14. 14. Copyright (c)2006 www.cfe-icg.com FRM can be handled internally or be outsourced, and how it is handled is affected by many variables such as organizational size, industry sector, geographical location, cultural dynamics - and management perception of the problem.
  15. 15. Copyright (c)2006 www.cfe-icg.com Regardless of these variables, any fraud prevention and control model should aim to achieve one, or all, of the five primary objectives:
  16. 16. Copyright (c)2006 The five primary objectives: _ Prevention _ Deterrence _ Disruption – _ Identification _ Civil action/criminal prosecution www.cfe-icg.com
  17. 17. The “Red Flags” of fraud www.cfe-icg.com Text Alcohol Gambling Drugs Sex Profile of A Person Who Commits Fraud Given the “right circumstances” , almost everyone can rationalize that it is OK to commit fraud..
  18. 18. www.cfe-icg.com               What type of individual commits FRAUD?   It is not limited to any one type of person. Who Commits Fraud?
  19. 19. The Fraud Triangle. Auditor’s Domain Fraud Risk Management Fraud Risk Management Perceived Pressure Rationalization Perceived Opportunity
  20. 20. Detailing the process of applying controls inside the organization, and demonstrating the outcome
  21. 21. STEP 1: EVALUATE THE ORGANIZATION'S FRAUD RISK FACTORS To identify which factors increase the risk for fraud within an organization, examiners should analyze industry and business operations, hold discussions with management, review previous frauds committed against or on behalf of the company, review company performance, and evaluate similar frauds that occurred at competitors' organizations.
  22. 22. STEP 2: IDENTIFY POSSIBLE FRAUD SCHEMES The ability to identify specific schemes resulting from fraud risk factors depends on the examiner's knowledge of this area. Fraud specialists, including individuals with certified fraud examiner (CFE) designations and Certified Systems Investigator (CSI) are ideal for this step of the process, as they possess specialized knowledge of fraud detection and investigation.
  23. 23. STEP 3: PRIORITIZE IDENTIFIED FRAUD RISKS Fraud is not just an ordinary risk, but also an inherent and significant one. Once the fraud schemes database is populated, management and internal auditing should identify the frauds that pose the greatest risk for the organization.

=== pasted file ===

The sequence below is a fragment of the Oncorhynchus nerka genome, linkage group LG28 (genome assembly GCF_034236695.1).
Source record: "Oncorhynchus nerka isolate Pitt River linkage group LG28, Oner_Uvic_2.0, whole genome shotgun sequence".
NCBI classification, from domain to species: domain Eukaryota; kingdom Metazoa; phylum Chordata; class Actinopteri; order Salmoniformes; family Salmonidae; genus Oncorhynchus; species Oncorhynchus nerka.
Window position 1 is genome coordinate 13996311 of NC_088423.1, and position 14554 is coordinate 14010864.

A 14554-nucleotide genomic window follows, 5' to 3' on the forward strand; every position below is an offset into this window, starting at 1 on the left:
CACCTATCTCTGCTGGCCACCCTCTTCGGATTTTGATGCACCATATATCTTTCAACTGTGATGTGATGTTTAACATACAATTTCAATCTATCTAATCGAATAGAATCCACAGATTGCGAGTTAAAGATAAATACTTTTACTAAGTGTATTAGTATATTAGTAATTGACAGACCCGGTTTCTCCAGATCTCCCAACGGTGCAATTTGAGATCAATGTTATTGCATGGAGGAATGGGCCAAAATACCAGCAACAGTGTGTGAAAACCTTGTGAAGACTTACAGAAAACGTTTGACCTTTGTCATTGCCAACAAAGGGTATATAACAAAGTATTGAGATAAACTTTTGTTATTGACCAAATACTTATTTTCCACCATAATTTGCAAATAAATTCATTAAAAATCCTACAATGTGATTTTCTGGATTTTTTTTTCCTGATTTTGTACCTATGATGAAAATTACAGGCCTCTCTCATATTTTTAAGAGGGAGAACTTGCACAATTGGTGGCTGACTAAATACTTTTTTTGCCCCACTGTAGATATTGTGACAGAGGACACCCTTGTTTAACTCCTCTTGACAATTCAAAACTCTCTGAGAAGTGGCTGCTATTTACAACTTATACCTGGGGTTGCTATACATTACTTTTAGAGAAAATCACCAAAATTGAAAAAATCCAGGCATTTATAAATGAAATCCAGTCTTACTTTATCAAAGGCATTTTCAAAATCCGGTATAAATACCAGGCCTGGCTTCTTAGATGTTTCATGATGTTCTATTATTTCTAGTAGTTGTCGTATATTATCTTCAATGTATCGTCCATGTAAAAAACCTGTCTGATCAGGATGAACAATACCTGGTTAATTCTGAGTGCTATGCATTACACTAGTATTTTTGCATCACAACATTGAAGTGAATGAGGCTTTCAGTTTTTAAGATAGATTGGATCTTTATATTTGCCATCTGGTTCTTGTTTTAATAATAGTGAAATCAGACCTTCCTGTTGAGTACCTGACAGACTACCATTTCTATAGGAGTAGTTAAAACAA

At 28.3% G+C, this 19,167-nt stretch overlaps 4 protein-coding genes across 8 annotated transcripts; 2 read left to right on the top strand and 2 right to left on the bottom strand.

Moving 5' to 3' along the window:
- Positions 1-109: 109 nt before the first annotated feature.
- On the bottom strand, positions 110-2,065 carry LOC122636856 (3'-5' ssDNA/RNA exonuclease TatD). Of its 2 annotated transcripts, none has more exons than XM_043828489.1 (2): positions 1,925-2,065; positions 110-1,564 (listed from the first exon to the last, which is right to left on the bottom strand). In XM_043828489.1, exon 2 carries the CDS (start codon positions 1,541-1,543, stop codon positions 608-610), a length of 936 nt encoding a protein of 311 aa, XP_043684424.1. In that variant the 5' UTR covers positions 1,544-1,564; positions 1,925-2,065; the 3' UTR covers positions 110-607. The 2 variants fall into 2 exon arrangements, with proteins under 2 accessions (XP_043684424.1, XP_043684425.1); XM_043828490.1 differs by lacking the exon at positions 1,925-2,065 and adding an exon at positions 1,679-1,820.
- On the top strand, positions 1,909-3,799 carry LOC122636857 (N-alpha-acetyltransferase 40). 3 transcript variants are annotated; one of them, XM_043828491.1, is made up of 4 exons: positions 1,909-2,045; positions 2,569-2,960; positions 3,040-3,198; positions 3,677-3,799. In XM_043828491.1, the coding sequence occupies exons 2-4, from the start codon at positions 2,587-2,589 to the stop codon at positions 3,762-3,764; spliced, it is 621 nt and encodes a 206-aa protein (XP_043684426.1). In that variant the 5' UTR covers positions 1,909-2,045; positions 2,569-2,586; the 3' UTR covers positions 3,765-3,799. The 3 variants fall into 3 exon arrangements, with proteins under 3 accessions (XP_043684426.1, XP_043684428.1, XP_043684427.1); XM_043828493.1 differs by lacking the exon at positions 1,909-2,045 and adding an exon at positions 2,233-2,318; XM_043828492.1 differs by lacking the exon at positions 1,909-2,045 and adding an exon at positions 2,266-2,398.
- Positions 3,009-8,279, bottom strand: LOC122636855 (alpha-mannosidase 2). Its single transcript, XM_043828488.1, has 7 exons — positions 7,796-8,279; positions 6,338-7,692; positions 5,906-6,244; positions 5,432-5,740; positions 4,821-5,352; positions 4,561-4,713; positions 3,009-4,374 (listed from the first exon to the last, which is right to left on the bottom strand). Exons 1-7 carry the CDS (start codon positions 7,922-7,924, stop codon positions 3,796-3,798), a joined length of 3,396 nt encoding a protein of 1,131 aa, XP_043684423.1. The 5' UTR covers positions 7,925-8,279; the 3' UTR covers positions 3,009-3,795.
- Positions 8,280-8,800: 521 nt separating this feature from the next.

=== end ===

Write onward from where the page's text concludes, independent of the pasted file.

24. 24. <ul><li>Examiners should consider the following factors when prioritizing fraud risks: </li></ul><ul><li>Financial impact to the organization. </li></ul><ul><li>Reputation risk of negative publicity associated with fraud. </li></ul><ul><li>Loss of productivity. </li></ul><ul><li>Potential criminal/civil actions taken against the organization. (Such as Data Breach EU95/46 on PII) </li></ul><ul><li>Loss of company assets. </li></ul>
  25. 25. STEP 4: EVALUATE MITIGATING CONTROLS Internal s Auditors with CFE qualifications are well-positioned to review and counsel on the existence and operational effectiveness of internal controls. In step four, the examiner/auditor should evaluate the high-priority frauds and determine if the necessary controls are in place to reduce the risk of occurrence. This step takes time, as the auditor should attempt to identify more than one control for each fraud scheme.
  26. 26. Fraud Consideration at all stages of engagement Perform Audit Plan Develop Audit Plan Perform Preliminary Planning Perform Pre-Engagement Activities Conclude & Report PROFESSIONAL SKEPTICISIM DOCUMENTATION GATHER AND ASEESS FRAUD RISKS
  27. 27. Questions?
  28. 28. Thank You ! Tommy Seah www.cfe-icg.com www.cfe-in-practice.net www.csi-worldhq.org also on Facebook Tel +65 6222 9861 Mobile +65 9106 9872 Contact Details: